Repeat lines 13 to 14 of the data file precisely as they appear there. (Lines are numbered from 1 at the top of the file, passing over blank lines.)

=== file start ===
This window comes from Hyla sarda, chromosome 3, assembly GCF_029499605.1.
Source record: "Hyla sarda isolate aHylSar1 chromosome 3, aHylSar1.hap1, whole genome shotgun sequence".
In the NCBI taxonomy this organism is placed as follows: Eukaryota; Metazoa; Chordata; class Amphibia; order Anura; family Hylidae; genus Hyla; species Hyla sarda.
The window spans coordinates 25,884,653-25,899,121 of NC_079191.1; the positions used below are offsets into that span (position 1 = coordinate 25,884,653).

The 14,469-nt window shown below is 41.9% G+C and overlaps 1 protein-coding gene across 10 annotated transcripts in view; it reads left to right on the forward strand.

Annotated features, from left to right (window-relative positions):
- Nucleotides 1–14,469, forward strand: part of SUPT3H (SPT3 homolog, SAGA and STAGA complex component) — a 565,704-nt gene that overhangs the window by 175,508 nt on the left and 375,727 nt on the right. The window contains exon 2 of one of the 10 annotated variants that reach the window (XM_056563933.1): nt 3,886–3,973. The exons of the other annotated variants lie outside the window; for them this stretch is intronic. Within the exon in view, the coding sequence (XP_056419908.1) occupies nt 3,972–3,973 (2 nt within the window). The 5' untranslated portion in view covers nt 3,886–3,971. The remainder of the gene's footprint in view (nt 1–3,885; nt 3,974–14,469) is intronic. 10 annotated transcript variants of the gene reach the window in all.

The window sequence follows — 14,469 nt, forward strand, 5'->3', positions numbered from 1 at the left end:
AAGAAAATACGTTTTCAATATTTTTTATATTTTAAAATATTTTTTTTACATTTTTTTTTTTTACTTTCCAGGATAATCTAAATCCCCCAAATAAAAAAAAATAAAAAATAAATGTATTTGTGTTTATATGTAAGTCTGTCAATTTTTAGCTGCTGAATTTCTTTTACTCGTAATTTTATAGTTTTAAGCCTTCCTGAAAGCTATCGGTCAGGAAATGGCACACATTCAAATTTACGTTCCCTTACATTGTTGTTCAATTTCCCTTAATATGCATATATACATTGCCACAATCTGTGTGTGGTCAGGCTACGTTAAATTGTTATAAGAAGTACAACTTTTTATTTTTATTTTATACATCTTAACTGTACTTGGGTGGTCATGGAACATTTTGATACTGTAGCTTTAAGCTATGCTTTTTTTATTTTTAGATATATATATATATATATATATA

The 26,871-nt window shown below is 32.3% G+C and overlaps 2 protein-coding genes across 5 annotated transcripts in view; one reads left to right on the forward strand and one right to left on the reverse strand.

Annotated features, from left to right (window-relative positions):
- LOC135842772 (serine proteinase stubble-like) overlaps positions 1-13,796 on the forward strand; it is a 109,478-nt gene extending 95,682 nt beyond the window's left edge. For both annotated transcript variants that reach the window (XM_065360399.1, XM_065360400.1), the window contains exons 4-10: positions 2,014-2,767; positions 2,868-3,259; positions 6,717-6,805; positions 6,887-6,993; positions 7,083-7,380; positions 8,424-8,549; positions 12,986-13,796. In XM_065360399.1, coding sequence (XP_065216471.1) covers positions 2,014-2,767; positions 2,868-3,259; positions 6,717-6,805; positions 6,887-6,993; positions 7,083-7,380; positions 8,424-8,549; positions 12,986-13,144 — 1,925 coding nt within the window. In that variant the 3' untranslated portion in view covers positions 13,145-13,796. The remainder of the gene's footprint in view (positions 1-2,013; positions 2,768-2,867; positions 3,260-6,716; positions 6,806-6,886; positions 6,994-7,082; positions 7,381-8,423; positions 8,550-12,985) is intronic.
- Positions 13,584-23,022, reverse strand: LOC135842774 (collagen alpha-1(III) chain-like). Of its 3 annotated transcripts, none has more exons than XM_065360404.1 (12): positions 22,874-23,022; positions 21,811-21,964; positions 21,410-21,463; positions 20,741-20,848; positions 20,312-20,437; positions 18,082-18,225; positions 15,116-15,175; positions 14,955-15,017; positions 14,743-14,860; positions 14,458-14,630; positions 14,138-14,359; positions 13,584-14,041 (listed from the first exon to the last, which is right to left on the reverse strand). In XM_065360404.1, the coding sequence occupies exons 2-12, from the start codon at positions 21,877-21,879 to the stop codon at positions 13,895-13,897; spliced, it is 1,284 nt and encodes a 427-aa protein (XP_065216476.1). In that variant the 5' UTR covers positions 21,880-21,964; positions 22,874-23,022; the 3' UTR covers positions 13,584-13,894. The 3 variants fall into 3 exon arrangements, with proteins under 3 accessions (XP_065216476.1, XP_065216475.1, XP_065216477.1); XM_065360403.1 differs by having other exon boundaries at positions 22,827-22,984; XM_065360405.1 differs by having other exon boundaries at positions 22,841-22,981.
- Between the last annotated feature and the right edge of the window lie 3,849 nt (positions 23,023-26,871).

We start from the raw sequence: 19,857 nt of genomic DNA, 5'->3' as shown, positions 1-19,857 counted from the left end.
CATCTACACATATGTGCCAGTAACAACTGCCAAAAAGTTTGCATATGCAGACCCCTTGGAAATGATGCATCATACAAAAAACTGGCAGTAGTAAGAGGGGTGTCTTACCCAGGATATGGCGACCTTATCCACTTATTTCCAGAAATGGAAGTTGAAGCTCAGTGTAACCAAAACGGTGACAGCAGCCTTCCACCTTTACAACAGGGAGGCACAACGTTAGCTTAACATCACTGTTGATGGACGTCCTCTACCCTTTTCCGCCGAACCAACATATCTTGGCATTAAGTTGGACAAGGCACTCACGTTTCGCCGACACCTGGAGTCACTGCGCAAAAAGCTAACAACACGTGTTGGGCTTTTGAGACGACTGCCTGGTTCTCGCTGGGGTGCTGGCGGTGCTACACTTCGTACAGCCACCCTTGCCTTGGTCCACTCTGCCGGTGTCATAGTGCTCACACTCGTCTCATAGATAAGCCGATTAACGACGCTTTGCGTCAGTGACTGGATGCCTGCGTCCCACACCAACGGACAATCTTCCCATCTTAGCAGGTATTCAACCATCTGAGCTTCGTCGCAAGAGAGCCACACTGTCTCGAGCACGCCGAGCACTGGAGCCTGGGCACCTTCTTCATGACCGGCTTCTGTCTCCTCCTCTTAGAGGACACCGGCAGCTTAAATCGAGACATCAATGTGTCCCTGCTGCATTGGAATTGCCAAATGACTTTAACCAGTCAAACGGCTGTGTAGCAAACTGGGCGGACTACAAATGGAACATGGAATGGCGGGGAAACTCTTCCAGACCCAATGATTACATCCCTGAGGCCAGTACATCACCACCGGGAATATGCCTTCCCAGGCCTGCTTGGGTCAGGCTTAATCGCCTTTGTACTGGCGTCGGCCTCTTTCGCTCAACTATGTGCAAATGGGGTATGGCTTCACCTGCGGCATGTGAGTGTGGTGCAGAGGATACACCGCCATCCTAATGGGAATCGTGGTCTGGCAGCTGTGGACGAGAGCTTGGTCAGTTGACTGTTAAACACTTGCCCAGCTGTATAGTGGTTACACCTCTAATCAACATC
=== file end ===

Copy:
- Positions 13,584-23,022, reverse strand: LOC135842774 (collagen alpha-1(III) chain-like). Of its 3 annotated transcripts, none has more exons than XM_065360404.1 (12): positions 22,874-23,022; positions 21,811-21,964; positions 21,410-21,463; positions 20,741-20,848; positions 20,312-20,437; positions 18,082-18,225; positions 15,116-15,175; positions 14,955-15,017; positions 14,743-14,860; positions 14,458-14,630; positions 14,138-14,359; positions 13,584-14,041 (listed from the first exon to the last, which is right to left on the reverse strand). In XM_065360404.1, the coding sequence occupies exons 2-12, from the start codon at positions 21,877-21,879 to the stop codon at positions 13,895-13,897; spliced, it is 1,284 nt and encodes a 427-aa protein (XP_065216476.1). In that variant the 5' UTR covers positions 21,880-21,964; positions 22,874-23,022; the 3' UTR covers positions 13,584-13,894. The 3 variants fall into 3 exon arrangements, with proteins under 3 accessions (XP_065216476.1, XP_065216475.1, XP_065216477.1); XM_065360403.1 differs by having other exon boundaries at positions 22,827-22,984; XM_065360405.1 differs by having other exon boundaries at positions 22,841-22,981.
- Between the last annotated feature and the right edge of the window lie 3,849 nt (positions 23,023-26,871).